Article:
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La Salette: Sorting Fact From Fiction

Jimmy Akin

In recent years radical traditionalists have been attacking the Church using a line allegedly uttered by Our Lady of La Salette: “Rome will lose the faith and become the seat of the Antichrist.”

My initial inclination is to respond by saying, “Big deal. Tell me something I don’t already know.”

Actually, that’s a little strong. I don’t know that those things will happen, but I strongly suspect that they will. The New Testament predicts that before the Second Coming there will be a great falling away from the faith (2 Thess. 2:3a), and I imagine that this will apply to the populace of Rome as much as people in other places.

Scripture also predicts the coming of an individual known as the Antichrist who will deny that Jesus has come in the flesh (2 John 7). This individual is often identified with the “man of sin” whom Paul mentions (2 Thess. 2:3b; see this issue’s cover story for more information), who will demand worship and persecute the Church, as did some of the early Roman emperors. As for where this persecuting, emperor-like individual will be based, Rome is a more likely candidate than any other city I can name.

I even expect that the worldview of the Church’s persecutors will be the same as its first ones: a form of paganism.

So the claim that “Rome will lose the faith and become the seat of Antichrist” doesn’t particularly impress me. It just means that—in religious terms—the city of Rome in the last century will be a lot like it was in the first. The Antichrist will be the head of state, persecuting the Church, and the pope will be leading the Christian underground, just like Peter in first-century Rome.

What is absurd is the radical traditionalist claim that the alleged prophecy of Our Lady of La Salette may be applied to Rome today. That’s nonsense. Regardless of how tepid the faith of Italians may be or how many erroneous ideas they have, they still overwhelmingly identify themselves as Christian. As long as that’s the case, Italy has not apostatized.

Radical traditionalists often seem to have a defective understanding of what counts as apostasy. It is much more than tepid or weak faith. It is more than just accepting ideas contrary to the Catholic faith (that’s what heresy is). Apostasy constitutes a full repudiation of the faith so that one no longer considers oneself a Christian.

That’s what Scripture has in mind when it talks about there being a great apostasy. It doesn’t envision Christians by the truckload abandoning orthodoxy for a heresy but still calling themselves Christian. It envisions Christians by the truckload leaving Christianity altogether, which in a first-century context would mean reverting to either paganism of Judaism.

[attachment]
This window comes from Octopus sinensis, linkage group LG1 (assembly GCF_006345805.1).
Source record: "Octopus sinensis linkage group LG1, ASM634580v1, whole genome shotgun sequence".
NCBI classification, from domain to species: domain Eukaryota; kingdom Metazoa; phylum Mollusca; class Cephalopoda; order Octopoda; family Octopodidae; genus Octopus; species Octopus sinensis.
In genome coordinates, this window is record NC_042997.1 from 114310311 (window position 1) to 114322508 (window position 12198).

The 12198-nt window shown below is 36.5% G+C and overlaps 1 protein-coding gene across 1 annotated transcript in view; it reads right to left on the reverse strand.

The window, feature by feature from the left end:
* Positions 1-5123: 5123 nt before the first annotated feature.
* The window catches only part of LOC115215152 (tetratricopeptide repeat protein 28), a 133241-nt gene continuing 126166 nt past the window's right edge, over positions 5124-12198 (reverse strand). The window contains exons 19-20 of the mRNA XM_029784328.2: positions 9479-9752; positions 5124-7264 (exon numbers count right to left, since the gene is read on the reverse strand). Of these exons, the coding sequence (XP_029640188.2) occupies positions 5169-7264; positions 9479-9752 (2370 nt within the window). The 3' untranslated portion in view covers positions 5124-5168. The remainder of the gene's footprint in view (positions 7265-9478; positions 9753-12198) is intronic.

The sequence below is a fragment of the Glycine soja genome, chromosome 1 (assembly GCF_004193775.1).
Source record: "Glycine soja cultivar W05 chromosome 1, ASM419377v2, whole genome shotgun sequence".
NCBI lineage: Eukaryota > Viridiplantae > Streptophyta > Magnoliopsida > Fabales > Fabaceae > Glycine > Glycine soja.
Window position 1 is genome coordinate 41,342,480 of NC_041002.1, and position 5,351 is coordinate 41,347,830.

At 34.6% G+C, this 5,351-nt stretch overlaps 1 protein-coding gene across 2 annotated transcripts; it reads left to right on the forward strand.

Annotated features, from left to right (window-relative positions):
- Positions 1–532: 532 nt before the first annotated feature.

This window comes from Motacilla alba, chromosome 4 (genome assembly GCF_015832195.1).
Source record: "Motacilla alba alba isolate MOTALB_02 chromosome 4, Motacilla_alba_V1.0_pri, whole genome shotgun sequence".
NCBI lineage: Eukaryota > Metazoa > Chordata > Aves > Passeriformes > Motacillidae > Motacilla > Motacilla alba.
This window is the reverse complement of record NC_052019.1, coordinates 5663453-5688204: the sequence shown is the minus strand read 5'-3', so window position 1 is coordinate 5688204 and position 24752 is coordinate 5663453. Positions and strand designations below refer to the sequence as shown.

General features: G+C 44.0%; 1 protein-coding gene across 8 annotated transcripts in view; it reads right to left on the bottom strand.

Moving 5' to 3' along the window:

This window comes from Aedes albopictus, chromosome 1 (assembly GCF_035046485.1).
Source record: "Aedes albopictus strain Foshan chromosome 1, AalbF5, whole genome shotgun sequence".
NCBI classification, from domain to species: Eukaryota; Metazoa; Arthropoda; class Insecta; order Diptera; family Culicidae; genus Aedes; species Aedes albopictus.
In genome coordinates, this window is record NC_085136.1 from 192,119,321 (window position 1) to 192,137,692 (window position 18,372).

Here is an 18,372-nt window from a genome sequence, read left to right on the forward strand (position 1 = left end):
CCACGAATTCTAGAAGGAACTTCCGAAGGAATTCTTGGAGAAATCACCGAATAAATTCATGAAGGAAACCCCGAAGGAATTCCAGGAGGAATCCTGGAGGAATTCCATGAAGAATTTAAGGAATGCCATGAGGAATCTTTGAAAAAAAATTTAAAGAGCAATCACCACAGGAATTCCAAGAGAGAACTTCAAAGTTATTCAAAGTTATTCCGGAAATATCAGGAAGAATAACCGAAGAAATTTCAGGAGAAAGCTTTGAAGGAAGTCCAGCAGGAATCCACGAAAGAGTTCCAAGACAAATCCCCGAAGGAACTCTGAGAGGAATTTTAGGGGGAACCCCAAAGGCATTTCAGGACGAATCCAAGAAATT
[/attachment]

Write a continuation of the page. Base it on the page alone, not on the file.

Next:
We will be able to say that the apostasy has occurred when Christians are being drug again through the streets of Rome to execution in the Coliseum. Compared to what will happen then, charges of a present apostasy in Europe are not only laughable, but insulting to the future, final wave of martyrs.

In a way, radical traditionalists who charge the Church has apostatized are committing the Protestant error: To justify their separation from the Church, Protestant leaders charged it with having “apostatized” and become a heretical Church. We know because of Christ’s promise that this cannot happen (Matt. 16:18), but the claim was made nonetheless. Radical traditionalists who commit the same error do so for the same reason: to advance their own cause and—in some cases—their own schism from the Church.

Another strategy early Protestants used to justify their separation from the Church was to accuse it of being run by the Antichrist, whom they identified as the pope. This too is out of whack with Scripture, which identifies the Antichrist as someone who claims that Jesus Christ has not come in the flesh (2 John 7). That’s hard to do if you are the pope, since your job rests on your being the vicar (representative) of Jesus Christ until he returns to the earth. Nevertheless, early Protestants made the claim, as some do today.

Radical traditionalists at times seem to be doing the same thing. “Rome will lose the faith and become the seat of Antichrist” is such a tempting, juicy quote that they really want to apply it to today. But in that case, who could the Antichrist be?

Well, unless Romano Prodi, the current president of the Italian Republic, plans to pass some rather sweeping anti-Christian laws, he’s out of the running. With the absence of an Italian political leader for the role of Antichrist, radical traditionalists seem to be suggesting that the pope (either the current one or one soon to come) fills that role.